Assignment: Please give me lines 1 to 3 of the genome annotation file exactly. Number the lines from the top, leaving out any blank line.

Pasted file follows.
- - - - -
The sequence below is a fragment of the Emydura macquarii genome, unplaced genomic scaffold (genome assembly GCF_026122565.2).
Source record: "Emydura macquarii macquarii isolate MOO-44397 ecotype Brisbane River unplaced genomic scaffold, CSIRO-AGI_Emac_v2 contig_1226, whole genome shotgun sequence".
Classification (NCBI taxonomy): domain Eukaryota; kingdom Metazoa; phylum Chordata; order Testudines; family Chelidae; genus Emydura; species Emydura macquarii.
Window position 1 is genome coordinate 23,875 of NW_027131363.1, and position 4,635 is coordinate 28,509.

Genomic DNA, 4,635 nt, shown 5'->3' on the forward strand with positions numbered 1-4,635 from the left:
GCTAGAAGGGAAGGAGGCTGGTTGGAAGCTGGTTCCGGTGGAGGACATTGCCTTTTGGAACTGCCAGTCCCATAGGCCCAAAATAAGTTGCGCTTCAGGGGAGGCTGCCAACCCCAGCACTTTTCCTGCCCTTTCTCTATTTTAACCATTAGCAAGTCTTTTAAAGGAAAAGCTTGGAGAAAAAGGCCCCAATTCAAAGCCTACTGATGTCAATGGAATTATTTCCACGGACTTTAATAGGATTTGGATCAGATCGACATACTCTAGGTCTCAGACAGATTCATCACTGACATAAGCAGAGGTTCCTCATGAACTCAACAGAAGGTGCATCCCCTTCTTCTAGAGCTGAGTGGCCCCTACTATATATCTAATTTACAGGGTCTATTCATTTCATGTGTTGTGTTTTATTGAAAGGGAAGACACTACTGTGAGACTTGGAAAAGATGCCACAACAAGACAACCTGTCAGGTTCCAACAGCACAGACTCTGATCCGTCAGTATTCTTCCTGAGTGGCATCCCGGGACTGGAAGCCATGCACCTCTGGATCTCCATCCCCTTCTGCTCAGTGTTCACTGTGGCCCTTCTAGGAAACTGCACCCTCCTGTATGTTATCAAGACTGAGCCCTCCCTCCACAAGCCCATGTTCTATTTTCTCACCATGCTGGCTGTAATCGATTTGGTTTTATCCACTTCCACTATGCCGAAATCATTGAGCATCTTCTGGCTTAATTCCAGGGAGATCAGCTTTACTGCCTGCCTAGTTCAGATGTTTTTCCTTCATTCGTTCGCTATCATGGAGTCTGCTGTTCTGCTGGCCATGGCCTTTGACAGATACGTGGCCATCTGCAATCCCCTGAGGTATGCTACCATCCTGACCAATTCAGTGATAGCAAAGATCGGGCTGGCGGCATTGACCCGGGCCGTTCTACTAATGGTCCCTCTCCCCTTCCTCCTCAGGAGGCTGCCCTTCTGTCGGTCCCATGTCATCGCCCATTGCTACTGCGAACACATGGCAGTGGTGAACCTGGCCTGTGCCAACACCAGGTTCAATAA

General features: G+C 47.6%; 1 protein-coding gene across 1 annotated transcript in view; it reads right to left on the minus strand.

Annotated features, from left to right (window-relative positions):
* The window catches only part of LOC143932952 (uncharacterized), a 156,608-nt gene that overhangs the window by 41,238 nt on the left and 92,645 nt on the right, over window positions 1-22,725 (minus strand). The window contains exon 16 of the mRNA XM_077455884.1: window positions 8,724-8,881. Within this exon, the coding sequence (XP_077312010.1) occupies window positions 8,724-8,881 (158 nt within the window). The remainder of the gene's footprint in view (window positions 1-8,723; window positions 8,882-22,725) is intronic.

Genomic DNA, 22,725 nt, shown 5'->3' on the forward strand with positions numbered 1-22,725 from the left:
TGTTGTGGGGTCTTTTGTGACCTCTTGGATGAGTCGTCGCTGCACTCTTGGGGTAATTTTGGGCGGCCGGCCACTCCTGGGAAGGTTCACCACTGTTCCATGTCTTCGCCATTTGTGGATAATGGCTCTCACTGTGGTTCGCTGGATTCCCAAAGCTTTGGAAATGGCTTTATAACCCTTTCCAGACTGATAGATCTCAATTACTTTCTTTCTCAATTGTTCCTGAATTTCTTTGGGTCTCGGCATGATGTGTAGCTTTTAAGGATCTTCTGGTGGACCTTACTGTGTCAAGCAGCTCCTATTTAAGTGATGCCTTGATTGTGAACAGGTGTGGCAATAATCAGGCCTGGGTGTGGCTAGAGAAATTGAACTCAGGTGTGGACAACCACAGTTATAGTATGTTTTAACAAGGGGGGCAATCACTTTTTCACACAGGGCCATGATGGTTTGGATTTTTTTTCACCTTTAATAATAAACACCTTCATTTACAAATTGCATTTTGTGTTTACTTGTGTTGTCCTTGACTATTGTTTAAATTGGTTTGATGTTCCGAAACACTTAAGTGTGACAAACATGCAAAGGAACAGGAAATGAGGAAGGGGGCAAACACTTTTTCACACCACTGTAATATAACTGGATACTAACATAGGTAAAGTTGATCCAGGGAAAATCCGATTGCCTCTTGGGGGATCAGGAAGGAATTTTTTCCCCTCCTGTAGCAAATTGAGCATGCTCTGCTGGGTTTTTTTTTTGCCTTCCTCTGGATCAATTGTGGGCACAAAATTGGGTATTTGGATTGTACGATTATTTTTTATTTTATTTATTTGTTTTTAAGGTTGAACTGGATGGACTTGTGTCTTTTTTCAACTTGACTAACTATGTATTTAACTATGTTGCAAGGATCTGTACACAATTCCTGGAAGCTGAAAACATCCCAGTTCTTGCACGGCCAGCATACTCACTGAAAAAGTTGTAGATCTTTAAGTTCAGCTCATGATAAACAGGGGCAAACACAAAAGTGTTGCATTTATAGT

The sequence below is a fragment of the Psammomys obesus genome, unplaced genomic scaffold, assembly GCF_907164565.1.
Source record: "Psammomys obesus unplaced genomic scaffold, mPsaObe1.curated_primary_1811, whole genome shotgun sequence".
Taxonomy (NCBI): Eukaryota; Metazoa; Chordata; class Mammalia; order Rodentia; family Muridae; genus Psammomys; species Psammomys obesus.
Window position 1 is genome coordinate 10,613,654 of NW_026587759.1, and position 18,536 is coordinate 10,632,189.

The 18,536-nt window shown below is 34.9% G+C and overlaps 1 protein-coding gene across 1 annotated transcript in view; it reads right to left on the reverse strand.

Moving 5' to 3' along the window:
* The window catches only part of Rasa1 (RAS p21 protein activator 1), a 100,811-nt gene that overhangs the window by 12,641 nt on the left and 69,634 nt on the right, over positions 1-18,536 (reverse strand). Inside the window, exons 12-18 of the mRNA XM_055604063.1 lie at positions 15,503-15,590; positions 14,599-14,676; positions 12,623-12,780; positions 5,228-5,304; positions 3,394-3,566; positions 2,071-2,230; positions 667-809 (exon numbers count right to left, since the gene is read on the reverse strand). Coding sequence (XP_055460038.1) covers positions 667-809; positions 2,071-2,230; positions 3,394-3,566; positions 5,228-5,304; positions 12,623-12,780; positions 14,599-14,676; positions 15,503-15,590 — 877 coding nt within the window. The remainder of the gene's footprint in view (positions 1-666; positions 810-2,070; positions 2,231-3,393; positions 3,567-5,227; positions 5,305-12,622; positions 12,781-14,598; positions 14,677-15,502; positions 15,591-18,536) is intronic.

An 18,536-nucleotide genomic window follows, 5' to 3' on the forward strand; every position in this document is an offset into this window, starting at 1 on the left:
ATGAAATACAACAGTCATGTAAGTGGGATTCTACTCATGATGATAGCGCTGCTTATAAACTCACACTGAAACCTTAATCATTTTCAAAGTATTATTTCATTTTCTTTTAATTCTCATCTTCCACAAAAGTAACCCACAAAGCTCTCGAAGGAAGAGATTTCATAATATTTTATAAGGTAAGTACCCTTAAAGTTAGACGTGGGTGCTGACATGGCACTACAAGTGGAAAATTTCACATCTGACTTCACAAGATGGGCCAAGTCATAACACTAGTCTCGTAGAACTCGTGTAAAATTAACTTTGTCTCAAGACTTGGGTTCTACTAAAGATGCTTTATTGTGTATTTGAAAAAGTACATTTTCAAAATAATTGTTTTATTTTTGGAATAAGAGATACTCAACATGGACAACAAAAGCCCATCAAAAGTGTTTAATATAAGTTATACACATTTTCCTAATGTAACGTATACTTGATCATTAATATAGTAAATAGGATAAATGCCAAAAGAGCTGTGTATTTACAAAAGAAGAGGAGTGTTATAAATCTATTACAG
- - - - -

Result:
The sequence below is a fragment of the Emydura macquarii genome, unplaced genomic scaffold (genome assembly GCF_026122565.2).
Source record: "Emydura macquarii macquarii isolate MOO-44397 ecotype Brisbane River unplaced genomic scaffold, CSIRO-AGI_Emac_v2 contig_1226, whole genome shotgun sequence".
Classification (NCBI taxonomy): domain Eukaryota; kingdom Metazoa; phylum Chordata; order Testudines; family Chelidae; genus Emydura; species Emydura macquarii.